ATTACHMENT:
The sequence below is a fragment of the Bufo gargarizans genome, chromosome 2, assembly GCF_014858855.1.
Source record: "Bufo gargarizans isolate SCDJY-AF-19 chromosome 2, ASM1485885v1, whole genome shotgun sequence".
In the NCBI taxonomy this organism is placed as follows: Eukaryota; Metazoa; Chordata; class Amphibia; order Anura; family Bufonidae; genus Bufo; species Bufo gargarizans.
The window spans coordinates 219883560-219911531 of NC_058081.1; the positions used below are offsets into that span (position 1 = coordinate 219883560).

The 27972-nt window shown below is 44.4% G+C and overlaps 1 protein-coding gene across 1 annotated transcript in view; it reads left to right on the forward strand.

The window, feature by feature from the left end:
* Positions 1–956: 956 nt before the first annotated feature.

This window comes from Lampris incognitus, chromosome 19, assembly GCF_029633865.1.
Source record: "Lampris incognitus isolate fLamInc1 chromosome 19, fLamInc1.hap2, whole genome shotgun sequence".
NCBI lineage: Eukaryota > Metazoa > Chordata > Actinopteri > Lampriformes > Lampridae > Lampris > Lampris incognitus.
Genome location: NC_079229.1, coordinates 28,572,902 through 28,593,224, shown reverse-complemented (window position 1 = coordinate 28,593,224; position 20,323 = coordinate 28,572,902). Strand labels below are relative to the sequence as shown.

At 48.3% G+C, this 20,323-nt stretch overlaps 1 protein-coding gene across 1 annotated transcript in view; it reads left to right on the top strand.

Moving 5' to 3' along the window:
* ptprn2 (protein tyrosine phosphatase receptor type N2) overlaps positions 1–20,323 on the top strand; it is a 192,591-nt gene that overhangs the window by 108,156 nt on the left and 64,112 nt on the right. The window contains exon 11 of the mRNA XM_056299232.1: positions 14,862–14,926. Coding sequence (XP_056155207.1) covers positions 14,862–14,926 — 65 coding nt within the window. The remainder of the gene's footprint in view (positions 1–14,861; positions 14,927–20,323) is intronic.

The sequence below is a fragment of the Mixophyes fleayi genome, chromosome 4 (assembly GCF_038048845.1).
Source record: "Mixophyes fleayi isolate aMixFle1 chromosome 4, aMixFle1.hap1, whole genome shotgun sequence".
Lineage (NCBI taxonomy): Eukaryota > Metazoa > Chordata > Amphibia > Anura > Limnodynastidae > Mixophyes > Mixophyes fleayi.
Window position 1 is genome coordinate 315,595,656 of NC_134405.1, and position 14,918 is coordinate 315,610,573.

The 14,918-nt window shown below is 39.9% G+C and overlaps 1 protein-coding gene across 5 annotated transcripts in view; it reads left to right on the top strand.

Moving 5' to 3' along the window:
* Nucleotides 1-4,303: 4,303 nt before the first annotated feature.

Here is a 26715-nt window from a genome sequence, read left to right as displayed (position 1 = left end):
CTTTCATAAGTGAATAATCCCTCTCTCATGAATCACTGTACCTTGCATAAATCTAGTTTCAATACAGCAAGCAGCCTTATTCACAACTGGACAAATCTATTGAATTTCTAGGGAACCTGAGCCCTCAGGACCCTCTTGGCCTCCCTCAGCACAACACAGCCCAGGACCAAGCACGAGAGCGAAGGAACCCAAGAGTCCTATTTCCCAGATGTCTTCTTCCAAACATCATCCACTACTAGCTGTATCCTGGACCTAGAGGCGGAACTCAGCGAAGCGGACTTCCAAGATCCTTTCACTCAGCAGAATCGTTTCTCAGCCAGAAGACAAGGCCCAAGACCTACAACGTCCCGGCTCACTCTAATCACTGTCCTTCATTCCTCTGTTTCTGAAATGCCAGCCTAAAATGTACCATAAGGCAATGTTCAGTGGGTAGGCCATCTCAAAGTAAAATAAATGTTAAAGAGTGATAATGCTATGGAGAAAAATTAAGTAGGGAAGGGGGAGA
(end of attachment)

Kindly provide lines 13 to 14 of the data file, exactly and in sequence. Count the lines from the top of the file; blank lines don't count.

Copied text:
Moving 5' to 3' along the window:
* ptprn2 (protein tyrosine phosphatase receptor type N2) overlaps positions 1–20,323 on the top strand; it is a 192,591-nt gene that overhangs the window by 108,156 nt on the left and 64,112 nt on the right. The window contains exon 11 of the mRNA XM_056299232.1: positions 14,862–14,926. Coding sequence (XP_056155207.1) covers positions 14,862–14,926 — 65 coding nt within the window. The remainder of the gene's footprint in view (positions 1–14,861; positions 14,927–20,323) is intronic.